BEING GREAT IS A CHOICE

By Anthony Guido

It’s hard to believe that NAVIGATOR is here. It doesn’t seem like a year since we were in Las Vegas. When I boarded the plane for NAVIGATOR 2015, I was both excited and scared. My wife and I were expecting our first child, and I hadn’t exactly planned on leaving her behind when she was seven months along. Luckily, our daughter waited until daddy was home, and baby Cheyenne greeted us in the wee hours of May 31. The phrase “what if it were family?” has certainly hit home in the last year, and I am grateful a center dedicated to using the Medical Priority Dispatch System (MPDS) is only a phone call away.

Helping people in an emergency has been the foundation of my career, which started in 2001 as a dispatcher for two local fire departments and one police department. Because there was no protocol system in place, we dispatched working fires by the seat of our pants, hoping we had sent the right people to the scene and that they would arrive home safely at the end of the day. No matter the call—gas leaks, brush fires, structural fires—we simply obtained basic information and sent the cavalry. We waited to hear if our “response gamble” had paid off and, at the same time, worried if we had gathered and then relayed all the necessary information. Without a protocol to assist in gaining this information and without a standard recording system, the answer was more often “no.” 

Implementation of the Academy’s protocol gave us the security of gathering the essential information and relaying that to responders. The information record systems help us tell callers “exactly what to do next” and let us report to agency members and leadership. It has simplified the After Action Reviews (AAR) process. These reviews are vital to high-performing agencies, and if your agency isn’t using the Priority Dispatch System as part of your AARs, then jump on board and see what you can do to make it happen.

Having a great center, however, is more than implementing the protocols. That’s a start, but to be really good, the agency must provide the training to motivate emergency dispatchers to deliver the best possible service, provide consistent QI/QA, and work toward accreditation. For managers, this means supporting the drive of QI/QA staff, making sure they have the tools and time required, and becoming aware of their strengths in working to improve and mentor calltakers and dispatchers. With the support of management, QI/QA staff can develop expertise to elevate performance.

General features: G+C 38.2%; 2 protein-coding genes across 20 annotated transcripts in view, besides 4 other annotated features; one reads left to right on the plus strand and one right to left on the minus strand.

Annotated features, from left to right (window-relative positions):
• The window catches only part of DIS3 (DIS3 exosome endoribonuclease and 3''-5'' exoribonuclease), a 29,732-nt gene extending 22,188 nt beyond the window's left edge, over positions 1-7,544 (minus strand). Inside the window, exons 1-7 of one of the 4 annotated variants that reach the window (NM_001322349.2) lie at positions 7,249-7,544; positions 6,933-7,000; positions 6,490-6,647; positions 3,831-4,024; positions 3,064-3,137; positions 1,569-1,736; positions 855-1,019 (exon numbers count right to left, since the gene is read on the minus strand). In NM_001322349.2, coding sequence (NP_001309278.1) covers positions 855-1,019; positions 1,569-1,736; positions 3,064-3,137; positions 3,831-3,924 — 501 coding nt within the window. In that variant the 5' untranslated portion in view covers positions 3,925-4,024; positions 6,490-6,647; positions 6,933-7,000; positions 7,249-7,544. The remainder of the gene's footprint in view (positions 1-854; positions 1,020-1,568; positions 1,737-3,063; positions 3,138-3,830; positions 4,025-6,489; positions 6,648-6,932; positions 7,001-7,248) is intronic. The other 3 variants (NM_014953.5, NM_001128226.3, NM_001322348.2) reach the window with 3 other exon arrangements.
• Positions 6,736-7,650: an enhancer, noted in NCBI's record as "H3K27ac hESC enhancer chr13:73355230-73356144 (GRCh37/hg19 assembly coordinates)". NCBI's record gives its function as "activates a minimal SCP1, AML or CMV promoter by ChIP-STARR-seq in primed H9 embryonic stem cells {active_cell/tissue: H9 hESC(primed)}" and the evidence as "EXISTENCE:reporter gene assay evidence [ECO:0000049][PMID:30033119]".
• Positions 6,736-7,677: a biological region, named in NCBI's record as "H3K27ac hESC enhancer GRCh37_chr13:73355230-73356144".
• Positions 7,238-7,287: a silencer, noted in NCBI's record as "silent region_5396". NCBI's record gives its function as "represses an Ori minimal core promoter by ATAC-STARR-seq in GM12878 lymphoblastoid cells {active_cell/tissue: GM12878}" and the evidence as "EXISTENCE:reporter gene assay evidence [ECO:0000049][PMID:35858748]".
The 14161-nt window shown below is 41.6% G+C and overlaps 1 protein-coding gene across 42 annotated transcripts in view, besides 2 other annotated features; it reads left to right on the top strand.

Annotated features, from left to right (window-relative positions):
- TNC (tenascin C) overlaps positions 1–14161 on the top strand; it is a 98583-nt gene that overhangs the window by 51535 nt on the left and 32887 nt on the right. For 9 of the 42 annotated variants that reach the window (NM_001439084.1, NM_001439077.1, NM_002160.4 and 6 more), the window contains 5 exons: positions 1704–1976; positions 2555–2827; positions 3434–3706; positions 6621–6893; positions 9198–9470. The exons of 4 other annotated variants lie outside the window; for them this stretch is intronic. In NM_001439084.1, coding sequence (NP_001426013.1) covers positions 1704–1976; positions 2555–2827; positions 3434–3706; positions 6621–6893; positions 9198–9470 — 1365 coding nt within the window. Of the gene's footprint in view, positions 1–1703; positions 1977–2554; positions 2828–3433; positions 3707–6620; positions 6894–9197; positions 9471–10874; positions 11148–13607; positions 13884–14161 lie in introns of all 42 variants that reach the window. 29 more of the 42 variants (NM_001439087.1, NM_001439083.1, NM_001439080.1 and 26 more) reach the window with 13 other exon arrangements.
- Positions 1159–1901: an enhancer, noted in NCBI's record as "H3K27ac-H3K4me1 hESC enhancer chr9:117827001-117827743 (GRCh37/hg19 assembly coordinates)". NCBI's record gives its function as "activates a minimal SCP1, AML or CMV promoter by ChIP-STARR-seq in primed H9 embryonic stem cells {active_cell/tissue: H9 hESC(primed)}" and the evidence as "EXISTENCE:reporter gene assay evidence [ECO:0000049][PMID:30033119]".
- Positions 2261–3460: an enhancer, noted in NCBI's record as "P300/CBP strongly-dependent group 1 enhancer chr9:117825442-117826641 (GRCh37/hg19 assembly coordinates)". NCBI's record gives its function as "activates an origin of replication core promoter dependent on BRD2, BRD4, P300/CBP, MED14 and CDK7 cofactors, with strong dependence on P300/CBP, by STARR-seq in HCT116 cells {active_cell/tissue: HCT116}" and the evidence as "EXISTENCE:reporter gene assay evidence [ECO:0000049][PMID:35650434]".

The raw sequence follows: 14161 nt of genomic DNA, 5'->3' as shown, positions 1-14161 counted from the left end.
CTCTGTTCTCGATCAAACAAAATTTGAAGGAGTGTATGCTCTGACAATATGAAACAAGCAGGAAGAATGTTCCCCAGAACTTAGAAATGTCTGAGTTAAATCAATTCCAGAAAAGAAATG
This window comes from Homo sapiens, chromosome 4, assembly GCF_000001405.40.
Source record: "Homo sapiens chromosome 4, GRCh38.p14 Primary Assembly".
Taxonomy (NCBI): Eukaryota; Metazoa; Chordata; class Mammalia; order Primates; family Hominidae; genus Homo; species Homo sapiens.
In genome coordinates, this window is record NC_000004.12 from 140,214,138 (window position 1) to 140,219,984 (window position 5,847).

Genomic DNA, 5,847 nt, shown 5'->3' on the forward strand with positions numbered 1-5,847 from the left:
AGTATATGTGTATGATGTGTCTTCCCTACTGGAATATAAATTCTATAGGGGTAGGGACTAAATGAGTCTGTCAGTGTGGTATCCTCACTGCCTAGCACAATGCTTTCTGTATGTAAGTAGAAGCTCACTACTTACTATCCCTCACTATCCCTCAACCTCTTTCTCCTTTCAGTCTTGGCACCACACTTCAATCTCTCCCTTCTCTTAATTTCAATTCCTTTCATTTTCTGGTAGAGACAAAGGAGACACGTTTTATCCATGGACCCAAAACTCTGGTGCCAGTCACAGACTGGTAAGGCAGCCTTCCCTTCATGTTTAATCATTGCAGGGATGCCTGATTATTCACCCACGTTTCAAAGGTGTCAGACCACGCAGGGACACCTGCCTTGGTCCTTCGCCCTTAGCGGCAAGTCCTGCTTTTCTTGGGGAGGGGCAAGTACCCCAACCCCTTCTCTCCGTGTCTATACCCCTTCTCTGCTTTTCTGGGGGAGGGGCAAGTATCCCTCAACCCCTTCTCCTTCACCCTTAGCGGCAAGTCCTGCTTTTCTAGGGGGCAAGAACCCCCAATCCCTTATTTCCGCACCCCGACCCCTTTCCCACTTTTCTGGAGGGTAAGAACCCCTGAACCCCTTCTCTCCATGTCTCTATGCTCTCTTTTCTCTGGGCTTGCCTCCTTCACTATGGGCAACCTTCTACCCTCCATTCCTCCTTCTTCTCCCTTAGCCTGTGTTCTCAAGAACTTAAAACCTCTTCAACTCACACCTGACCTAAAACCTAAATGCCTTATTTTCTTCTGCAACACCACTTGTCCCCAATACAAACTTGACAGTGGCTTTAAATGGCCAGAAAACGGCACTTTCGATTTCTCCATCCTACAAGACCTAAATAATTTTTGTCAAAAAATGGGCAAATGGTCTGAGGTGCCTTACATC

Greatness can be achieved, and the Academy helps you find it at NAVIGATOR.

Opportunity is everywhere at NAVIGATOR. While the educational sessions are at the forefront, the conference entertainment is also an anticipated highlight. The big event this year starts with an outdoor party in the Orchard Terrace overlooking the historic Potomac River. Jugglers, face painters, balloon makers, games and prizes, and blow-up slides are only the beginning. Fireworks are the prelude to the “Rock the Block” After Party where a music and dance explosion will continue inside the Woodrow Wilson Ballroom.

This will be a night to remember.

Of course, don’t forget the all-important networking with colleagues and the opportunity to keep conversations going through the Academy’s social media outlets. It’s all there. It’s all for you. NAVIGATOR is the place you want to be.

Visit us at https://navigator.emergencydispatch.org.

ABOUT THE AUTHOR :
Anthony Guido is the Performance Improvement Coordinator for Northwell Health Center for EMS in New York. He has worked in emergency communications since 2001, having served as EMT, field training officer, dispatcher, and communications tour commander. He is a member of the Journal’s Editorial Board.

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